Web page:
The Summer-time recreation season is just about here, AND In this week’s Get Outdoors, Meteorologist Adam Lorch heads up the Gunflint Trail to find some new adventures.
Up the Gunflint Trail is a unique place that you can hike.
David Seaton, Owner of Hungry Jack Outfitters, has hiked the trail for decades and says, “The magnetic rock trail is just that, the rock is magnetic. It’s from an iron formation that runs all across Minnesota.”
You would not want to get lost with a map and compass on this trail, as the iron in the rocks will throw off your compass. You can also see the effects of the iron where the trail ends at Magnetic Rock Lake.
“If you have a compass on the bottom of your canoe you can actually watch the needle sway back-and-forth as you paddle through and while you’re walking on the trail the compass Will sway back-and-forth too.” said Seaton.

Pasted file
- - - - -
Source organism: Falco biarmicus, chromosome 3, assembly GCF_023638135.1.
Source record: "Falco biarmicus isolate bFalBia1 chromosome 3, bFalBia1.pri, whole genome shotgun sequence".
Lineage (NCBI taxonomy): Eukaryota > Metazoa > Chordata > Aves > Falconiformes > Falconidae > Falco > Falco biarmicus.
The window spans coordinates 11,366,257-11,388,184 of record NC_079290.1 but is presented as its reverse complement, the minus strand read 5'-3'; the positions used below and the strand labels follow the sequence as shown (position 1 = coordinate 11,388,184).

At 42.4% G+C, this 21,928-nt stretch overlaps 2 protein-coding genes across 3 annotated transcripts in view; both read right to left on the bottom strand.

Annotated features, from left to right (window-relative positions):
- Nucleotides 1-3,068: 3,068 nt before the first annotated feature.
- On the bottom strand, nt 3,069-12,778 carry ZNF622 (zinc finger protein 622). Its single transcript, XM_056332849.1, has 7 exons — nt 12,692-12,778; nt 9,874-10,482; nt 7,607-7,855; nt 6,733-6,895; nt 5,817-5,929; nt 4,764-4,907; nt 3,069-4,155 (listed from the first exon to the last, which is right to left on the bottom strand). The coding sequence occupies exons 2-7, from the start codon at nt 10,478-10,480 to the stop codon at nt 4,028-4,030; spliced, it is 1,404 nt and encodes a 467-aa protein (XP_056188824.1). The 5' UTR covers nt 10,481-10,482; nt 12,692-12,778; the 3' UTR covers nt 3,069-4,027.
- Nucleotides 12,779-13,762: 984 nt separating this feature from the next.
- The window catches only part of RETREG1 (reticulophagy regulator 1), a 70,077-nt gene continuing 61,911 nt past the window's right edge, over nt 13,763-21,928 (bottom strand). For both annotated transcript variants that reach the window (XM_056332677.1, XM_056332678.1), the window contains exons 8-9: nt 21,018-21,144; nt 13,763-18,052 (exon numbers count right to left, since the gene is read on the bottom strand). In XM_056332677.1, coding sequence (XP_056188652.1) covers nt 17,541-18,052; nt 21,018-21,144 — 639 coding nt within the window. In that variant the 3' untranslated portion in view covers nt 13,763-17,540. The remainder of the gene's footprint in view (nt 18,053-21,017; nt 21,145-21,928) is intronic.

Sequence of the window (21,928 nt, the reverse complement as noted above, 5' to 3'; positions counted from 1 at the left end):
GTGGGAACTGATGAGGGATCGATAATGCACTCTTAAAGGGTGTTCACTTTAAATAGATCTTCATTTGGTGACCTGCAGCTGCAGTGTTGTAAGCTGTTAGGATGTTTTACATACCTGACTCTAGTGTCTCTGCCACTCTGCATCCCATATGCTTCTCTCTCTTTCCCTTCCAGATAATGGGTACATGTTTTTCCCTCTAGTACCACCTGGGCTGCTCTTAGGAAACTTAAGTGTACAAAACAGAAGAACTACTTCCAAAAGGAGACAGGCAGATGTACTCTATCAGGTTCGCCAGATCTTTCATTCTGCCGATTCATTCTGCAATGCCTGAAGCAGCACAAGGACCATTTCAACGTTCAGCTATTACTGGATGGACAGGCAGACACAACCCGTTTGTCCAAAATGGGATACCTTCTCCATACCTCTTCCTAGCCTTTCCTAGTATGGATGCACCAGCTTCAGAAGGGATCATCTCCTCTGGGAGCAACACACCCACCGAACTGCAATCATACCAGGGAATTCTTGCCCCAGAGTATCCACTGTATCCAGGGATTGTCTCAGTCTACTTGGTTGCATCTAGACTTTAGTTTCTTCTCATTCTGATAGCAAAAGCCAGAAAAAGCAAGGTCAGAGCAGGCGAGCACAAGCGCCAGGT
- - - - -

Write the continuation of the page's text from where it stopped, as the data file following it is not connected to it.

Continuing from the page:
But you can leave the compass at home if you want, the trail is clearly marked and pretty easy to complete. And at the end of the trail is a tall piece of rock left by a glacier, which is also Magnetic.
Seaton says, “The trail itself is relatively flat as far as elevation goes. There is some rugged footing, there are some spots that are steep up and down but basically most people can do it.”
David Seaton is not only my un-official guide today, but he also owns the Hungry Jack Outfitting company, and helps people with their BWCA trips.
“What we really do mainly is find out what people are interested in and help them find that part of the boundary waters.” said Seaton.
Whether you’re planning a calming trip, or just a nice hike, getting into the remote wilderness is pretty easy up the Gunflint Trail.
“Disconnection, disconnection from technology. A slower pace, no cell service. Being able to get into nature on a real first hand up close basis, The magnetic rock trail is a good example of that.” said Seaton.
Seaton says the iron in those rocks formed about 2–Billion years ago when this area was still under an ocean.